Application: Learning mathematical concepts is easier with practical examples from what children have seen, touched or interacted with and kid’s games are excellent. Computerized games and rhymes also use common themes that children can comprehend. Learning through fun and games or audiovisual shapes children’s memory. Children in preschool learn counting by shapes, numbers and simple charts. In order to acquire numeracy, learners draw, classify and count different items. Singing in numerical themes is one way to motivate arithmetic learning. The preschool themes come to life with experiences that children can connect and interact with when learning. Among these are video clips of activities done with parents and caregivers. Math in the real world reveals challenges and opportunities. Buying items at the groceries provides a number of math ideas for learners. This is a chance for children to learn math addition, subtraction, and shapes. Using a video on the market place reminds children of shopping experiences. Using their favorite fruits helps them to add fruits and vegetables. This age may not be conversant with pricing but will learn counting and subtracting items. Age, vocabulary and attention abilities are some factors, which determine the effectiveness of the learning process CITATION Mel13 \l 1033 (Melissa, Lisa, & Halberda, 2013). Videos, toys, the internet, books, and magazines are some useful learning resources for preschool mathematics.
2.2 Theme: Planned Play and Incidental Play Experiences
Evidence: Robinson, K. (2011). Out of our minds: Learning to be creative. John Wiley & Sons
Description: Using interesting and creative ideas stimulates the learner’s mind CITATION Rob11 \l 1033 (Robinson, 2011). Play based learning curriculum consists of creative games such as dancing, ball games and building blocks. In order to develop numeracy effectively, a teacher adds incidental play experiences in the learning environment. Leaning math is interesting with colorful blocks made of different shapes.
Rationale: Structured play needs planned and incidental experiences because children can recognize shapes and symbols depending on familiarity. Shaping a student’s attitude towards math calls for the incorporation of fun in learning. Further research shows the importance of building blocks in helping students to learn math CITATION Cle11 \l 1033 (Clements, Sarama, Spitler, Lange, & Wolfe, 2011). The resource identifies planned play as effective in the development of math because it relies on research evidence. Planned play includes outdoor and indoor activities that children enjoy. Psychologists and educational researchers encourage the use of creativity in solving problems and brainstorming. However, learning outcome is not always positive and it hinders the child’s ability to become independent in creativity.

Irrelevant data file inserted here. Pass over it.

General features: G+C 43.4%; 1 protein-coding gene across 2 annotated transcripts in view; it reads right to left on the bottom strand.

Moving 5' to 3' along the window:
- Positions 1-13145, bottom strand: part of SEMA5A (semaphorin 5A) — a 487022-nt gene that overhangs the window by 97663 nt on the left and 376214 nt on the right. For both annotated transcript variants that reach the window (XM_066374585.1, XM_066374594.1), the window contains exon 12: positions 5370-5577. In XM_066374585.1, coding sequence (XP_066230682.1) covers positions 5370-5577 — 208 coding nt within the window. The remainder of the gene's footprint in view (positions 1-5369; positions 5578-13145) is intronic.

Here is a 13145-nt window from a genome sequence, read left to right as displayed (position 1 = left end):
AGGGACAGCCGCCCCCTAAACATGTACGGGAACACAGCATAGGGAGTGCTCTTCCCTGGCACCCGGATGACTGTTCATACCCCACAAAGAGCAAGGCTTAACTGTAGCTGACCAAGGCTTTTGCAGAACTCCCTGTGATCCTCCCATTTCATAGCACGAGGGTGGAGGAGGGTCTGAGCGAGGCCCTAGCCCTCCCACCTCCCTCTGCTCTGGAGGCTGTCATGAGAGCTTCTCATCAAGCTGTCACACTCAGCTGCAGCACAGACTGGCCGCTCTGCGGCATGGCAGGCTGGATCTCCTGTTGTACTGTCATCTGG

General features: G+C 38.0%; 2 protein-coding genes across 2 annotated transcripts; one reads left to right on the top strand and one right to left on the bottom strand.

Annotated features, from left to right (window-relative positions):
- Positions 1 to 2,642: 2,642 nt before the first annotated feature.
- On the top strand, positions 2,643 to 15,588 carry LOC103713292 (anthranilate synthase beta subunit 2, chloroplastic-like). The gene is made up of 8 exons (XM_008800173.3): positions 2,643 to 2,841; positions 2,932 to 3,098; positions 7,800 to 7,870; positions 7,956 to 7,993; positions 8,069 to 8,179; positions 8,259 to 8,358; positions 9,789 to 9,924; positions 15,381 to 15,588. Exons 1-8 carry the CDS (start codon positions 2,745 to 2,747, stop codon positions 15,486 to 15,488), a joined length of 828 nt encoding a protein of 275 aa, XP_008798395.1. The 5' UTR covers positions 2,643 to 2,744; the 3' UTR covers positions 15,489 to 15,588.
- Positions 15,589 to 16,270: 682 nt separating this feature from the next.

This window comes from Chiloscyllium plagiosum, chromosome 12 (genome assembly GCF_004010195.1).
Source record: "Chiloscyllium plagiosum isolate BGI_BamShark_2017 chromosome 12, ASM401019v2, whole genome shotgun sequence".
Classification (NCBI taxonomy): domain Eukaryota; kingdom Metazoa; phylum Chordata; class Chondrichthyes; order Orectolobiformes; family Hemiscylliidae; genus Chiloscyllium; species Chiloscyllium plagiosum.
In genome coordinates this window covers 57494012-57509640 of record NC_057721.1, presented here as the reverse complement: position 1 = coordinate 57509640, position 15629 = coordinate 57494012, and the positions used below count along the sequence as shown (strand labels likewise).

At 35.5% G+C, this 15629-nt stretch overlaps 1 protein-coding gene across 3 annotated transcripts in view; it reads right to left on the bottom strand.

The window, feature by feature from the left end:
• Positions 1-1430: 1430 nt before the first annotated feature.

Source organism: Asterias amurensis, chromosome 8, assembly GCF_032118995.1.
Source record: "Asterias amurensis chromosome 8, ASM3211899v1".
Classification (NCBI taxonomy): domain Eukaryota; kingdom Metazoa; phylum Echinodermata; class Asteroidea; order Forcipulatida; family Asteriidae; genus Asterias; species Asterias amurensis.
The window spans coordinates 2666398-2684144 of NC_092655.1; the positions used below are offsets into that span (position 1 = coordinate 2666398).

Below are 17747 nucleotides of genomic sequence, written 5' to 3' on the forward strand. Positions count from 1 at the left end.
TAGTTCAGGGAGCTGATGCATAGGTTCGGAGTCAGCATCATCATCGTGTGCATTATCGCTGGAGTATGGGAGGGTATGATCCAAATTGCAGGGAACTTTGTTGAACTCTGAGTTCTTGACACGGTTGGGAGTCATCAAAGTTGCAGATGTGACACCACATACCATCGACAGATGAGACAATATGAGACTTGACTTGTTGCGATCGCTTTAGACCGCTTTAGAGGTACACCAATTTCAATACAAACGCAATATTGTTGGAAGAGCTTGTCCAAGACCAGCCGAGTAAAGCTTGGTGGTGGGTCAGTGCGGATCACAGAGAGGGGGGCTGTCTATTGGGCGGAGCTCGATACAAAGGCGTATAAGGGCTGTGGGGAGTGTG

Application: Creating a conducive learning environment fosters learning through Incidental play. Children develop math ideas through incidences like drawing. The combination of songs and sequence images helps young learners to connect numbers and their symbols. Having a song board in the play school connects the learner to unplanned learning. This environment is conducive for children with mental challenges like Autism CITATION Bar13 \l 1033 (Baron-Cohen, Tager-Flusberg, & Lombardo, 2013). Shaping arithmetic skills needs both planned and incidental learning activities. This is important because it replaces negative behavior with attention and interactive behavior. Family members and caregivers are important elements in incidental learning because children also grasp information from observation and repeated actionCITATION Jon12 \l 1033 (Jonassen & Land, 2012). Effective and efficient learning involves both formal and informal processes. ECD learning is important in shaping futures math careers therefore a learning institution needs a good plan. Planned play is effective in mentorship programs and professional training. Planned play sticks within the curriculum in order to ensure that learners understand variety of concepts. On the other hand, incidental learning is good for reflective, experimental and impromptu learning. An integrated model provides a comprehensive approach that caters for classroom and out of class learning for the effective development of numeracy CITATION Ent13 \l 1033 (Entwistle, 2013).
2.3 Theme: Mathematics in primary school
Evidence: Beswick, K. (2012). Teachers' beliefs about school mathematics and mathematicians' mathematics and their relationship to practice. Educational Studies in mathematics, 79(1), 127-147
Description: Learning mathematics in primary school forms the foundation of careers in mathematics, but does not shape a mathematician. School mathematics has a different focus from its practice in real life. The classroom math has different activities from what mathematician practice. Based on these differences, it is difficult to predict a student’s outcome at primary level.
Rationale: A successful lear...